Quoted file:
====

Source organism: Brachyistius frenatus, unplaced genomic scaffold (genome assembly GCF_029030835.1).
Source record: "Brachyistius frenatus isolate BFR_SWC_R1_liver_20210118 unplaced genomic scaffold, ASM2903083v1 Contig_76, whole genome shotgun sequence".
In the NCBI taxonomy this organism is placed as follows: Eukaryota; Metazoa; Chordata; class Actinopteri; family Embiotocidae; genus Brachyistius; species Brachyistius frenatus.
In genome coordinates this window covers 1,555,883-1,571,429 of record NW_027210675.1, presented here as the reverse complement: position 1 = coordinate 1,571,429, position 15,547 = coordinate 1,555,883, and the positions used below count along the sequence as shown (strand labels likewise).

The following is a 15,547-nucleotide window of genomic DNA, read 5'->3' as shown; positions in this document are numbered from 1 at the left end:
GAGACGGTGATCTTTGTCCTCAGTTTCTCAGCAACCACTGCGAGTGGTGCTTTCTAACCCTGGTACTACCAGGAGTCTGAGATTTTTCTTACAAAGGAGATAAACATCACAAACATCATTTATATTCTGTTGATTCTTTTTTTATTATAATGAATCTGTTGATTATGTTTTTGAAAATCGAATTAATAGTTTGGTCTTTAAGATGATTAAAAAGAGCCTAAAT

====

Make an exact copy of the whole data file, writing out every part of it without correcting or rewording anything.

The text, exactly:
Source organism: Brachyistius frenatus, unplaced genomic scaffold (genome assembly GCF_029030835.1).
Source record: "Brachyistius frenatus isolate BFR_SWC_R1_liver_20210118 unplaced genomic scaffold, ASM2903083v1 Contig_76, whole genome shotgun sequence".
In the NCBI taxonomy this organism is placed as follows: Eukaryota; Metazoa; Chordata; class Actinopteri; family Embiotocidae; genus Brachyistius; species Brachyistius frenatus.
In genome coordinates this window covers 1,555,883-1,571,429 of record NW_027210675.1, presented here as the reverse complement: position 1 = coordinate 1,571,429, position 15,547 = coordinate 1,555,883, and the positions used below count along the sequence as shown (strand labels likewise).

The following is a 15,547-nucleotide window of genomic DNA, read 5'->3' as shown; positions in this document are numbered from 1 at the left end:
GAGACGGTGATCTTTGTCCTCAGTTTCTCAGCAACCACTGCGAGTGGTGCTTTCTAACCCTGGTACTACCAGGAGTCTGAGATTTTTCTTACAAAGGAGATAAACATCACAAACATCATTTATATTCTGTTGATTCTTTTTTTATTATAATGAATCTGTTGATTATGTTTTTGAAAATCGAATTAATAGTTTGGTCTTTAAGATGATTAAAAAGAGCCTAAAT